Foreign Raiders Plunder Kosovo's Heritage

Recent case of alleged treasure hunters in Novobrdo highlights poor protection of historic sites.

Four UNMIK police officers have been allegedly caught searching for archeological treasures in the medieval fort of Novobrdo in eastern Kosovo.

An UNMIK source said members of the Polish Special Police Unit, PPSU, based in northern Mitrovica, were using metal detectors and digging holes within the walls of the old mining town on which the fort was built.

Also known as Monte Argendaria, Novobrdo is in a mineral rich area. In medieval times, the town’s silver mines generated great wealth, drawing German settlers.

The PPSU has not confirmed the report and the unit commander was not available for comment. UNMIK police spokesperson, Neeraj Singh, said the matter was “under investigation”.

In the 1960s the Yugoslav authorities placed Novobrdo under protection as a site of special importance. Today, there are signs indicating Novobrdo’s protected status in English, Albanian and Serbian.

But the fort’s guard, Albanian Islam Vllasaliu who confirmed the report of IWPR’s UNMIK source, said this did not deter the policemen from digging for about three hours.

“I told them in Albanian that it is forbidden to dig in the castle, but they would not listen,” he said.

As they may have not understood each other, the guard called the Kosovo Police Service and handed them his cell phone, so they could speak to the KPS directly.

He said when KPS officers arrived on the scene the UNMIK police officers refused to hand over the objects they had uncovered, including coins.

Haxhi Mehmetaj, director of the Institute for the Protection of Cultural Heritage and of the Pristina Museum, which has custody over Novobrdo, said the museum has not recovered the stolen objects.

Mehmetaj said the coins probably had some value, while the other items might be of “invaluable archeological importance”.

Veli Bytyqi, of Kosovo’s culture ministry, said the affair raised important issues about protecting Kosovo’s archaeological heritage.

“The authority of the officials in charge of the protection of our cultural heritage is not being respected,” he said. “The case of the Novobrdo guard and UNMIK police officers is a case in point.”

Cultural experts complain that objects are regularly removed and sold. Mehmetaj said he knew of “dozens” taken by KFOR soldiers or UNMIK officials, often with the cooperation of local officials.

He told Balkans Crisis Report, BCR, he had information that raiders recently unearthed a piece of Illyrian art that was more than 2,000 years old from a site near Korisha, close Prizren, and sold it to an Austrian collector.

The Roman archeological sites of Ulpiana, near Pristina, and Gllamnik, in Podujevo are also frequent targets, said Mehmetaj.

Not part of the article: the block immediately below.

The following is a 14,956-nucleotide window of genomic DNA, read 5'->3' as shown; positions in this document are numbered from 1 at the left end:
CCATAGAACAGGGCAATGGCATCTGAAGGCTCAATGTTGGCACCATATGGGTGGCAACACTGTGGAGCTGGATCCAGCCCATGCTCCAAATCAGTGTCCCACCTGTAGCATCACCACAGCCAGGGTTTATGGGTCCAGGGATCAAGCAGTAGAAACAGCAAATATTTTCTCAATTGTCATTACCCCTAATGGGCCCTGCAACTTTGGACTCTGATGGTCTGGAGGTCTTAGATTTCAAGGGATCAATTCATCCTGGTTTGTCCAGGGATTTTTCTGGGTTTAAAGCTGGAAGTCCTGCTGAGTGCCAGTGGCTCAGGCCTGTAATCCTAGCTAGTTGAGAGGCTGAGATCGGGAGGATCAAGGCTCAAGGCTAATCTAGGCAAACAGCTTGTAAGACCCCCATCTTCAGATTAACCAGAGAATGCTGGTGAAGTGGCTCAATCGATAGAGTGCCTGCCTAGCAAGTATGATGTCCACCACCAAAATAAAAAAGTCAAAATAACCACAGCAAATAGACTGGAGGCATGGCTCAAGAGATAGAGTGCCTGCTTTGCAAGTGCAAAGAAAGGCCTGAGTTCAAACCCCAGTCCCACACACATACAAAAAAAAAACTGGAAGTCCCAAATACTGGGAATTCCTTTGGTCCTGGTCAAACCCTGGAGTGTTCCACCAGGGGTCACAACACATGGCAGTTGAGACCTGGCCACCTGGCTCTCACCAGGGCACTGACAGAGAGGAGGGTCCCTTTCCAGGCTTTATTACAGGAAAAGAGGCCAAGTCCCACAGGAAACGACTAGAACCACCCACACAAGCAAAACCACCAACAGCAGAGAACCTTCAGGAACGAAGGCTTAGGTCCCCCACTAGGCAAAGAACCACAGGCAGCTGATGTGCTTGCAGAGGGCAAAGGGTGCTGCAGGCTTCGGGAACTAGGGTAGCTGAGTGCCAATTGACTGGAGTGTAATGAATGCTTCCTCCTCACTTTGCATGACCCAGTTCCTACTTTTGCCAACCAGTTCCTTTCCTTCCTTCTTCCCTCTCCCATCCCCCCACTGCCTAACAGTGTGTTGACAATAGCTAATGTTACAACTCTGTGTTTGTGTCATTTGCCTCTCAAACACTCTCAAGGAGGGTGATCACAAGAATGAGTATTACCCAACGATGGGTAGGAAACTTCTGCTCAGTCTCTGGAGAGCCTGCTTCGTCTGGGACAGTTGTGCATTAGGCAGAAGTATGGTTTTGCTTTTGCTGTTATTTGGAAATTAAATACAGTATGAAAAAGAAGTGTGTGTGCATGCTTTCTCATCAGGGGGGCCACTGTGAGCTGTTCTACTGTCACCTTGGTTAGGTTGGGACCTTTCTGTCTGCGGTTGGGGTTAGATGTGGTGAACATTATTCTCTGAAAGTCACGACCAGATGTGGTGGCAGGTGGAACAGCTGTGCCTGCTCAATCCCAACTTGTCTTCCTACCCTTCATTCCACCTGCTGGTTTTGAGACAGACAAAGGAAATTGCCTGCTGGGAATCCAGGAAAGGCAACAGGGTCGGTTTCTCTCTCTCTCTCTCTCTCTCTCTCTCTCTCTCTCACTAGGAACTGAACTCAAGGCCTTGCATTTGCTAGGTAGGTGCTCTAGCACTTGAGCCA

Although a Yugoslav law on the protection of cultural heritage, approved in 1978, remains in force in Kosovo, no one stops the illegal treasure hunters and the traffic in archeological objects is conducted openly.

Xhemajl Novobwrda, whose house lies close to the walls of Novobrdo, says he often observes this theft.

“I see people coming at night and digging to find old objects,” he told BCR.

Mehmetaj says the plunder started well before UNMIK assumed control of Kosovo’s administration, especially during the last, lawless years of Serbian rule.

“Many archeological objects were stolen after the 1980s,” he said. “Belgrade neglected all other heritage in Kosovo except for Serbian Orthodox monuments, as it wanted to build up a myth about Kosovo’s Orthodox heritage.”

The current authorities lack the resources to restore or to safeguard even the most important archeological sites.

“The government does not have a big enough budget,” said Veli Bytyqi, who complains that international authorities “have not given due importance to ensuring our heritage is not stolen”.

A recent donation of 40 million euro by the UN’s cultural arm, UNESCO, may help to change matters.

But it remains to be seen whether the extra money will be enough to safeguard Novobrdo, Ulpiana and Kosovo’s other historic sites from traffickers in cultural heritage.

Alma Lama is a reporter from Radio Television Kosovo and a BIRN contributor. BIRN is a localised IWPR project.


Also in this issue

Accusations of physical abuse and other irregularities knock Albania’s image as a mature democracy.
Bulgarian politicians shield public from implications of European constitution collapse.
Recent case of alleged treasure hunters in Novobrdo highlights poor protection of historic sites.
Prejudice forces young victims of the virus to live isolated lives.
Fears that Serbia might have to pay war reparations sinks plans to condemn 1995 slaughter.